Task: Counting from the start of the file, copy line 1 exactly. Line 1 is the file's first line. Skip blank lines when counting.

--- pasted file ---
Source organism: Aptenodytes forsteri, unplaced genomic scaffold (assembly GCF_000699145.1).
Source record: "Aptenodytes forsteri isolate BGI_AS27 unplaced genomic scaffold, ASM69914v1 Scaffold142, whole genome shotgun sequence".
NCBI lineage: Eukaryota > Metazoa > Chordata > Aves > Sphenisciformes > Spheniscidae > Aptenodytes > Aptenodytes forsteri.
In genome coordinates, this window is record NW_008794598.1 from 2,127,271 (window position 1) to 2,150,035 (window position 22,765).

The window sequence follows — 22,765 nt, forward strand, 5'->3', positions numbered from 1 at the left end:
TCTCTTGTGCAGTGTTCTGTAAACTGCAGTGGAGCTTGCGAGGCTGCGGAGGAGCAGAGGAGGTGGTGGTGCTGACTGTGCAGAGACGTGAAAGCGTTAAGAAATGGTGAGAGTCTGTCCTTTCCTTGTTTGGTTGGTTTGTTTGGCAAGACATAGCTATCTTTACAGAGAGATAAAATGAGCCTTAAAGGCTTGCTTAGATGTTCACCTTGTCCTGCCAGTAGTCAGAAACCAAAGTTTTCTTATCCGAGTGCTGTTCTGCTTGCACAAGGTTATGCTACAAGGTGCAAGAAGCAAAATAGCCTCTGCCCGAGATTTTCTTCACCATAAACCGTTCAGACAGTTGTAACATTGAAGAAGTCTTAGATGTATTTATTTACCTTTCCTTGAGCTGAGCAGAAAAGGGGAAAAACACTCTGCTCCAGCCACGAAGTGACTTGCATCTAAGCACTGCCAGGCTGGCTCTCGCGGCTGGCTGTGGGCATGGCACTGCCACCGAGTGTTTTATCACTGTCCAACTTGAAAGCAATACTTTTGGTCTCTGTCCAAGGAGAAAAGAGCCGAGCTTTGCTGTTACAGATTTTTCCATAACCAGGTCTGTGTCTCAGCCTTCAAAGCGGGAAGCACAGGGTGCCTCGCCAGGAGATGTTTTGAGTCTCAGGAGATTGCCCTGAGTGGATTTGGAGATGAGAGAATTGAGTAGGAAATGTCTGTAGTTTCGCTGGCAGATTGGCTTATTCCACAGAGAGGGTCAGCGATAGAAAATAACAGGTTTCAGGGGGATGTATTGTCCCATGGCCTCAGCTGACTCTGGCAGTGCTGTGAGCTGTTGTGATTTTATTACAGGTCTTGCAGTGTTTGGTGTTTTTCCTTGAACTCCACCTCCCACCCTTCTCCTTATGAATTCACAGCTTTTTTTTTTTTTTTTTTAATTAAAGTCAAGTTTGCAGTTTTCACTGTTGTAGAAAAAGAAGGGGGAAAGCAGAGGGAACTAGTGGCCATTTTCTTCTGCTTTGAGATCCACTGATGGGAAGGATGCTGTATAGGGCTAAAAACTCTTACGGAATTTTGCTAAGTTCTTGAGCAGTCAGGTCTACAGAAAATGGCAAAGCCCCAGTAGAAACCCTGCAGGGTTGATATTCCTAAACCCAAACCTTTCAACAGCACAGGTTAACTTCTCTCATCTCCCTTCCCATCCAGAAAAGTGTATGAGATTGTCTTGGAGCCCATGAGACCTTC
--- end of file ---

Source organism: Aptenodytes forsteri, unplaced genomic scaffold (assembly GCF_000699145.1).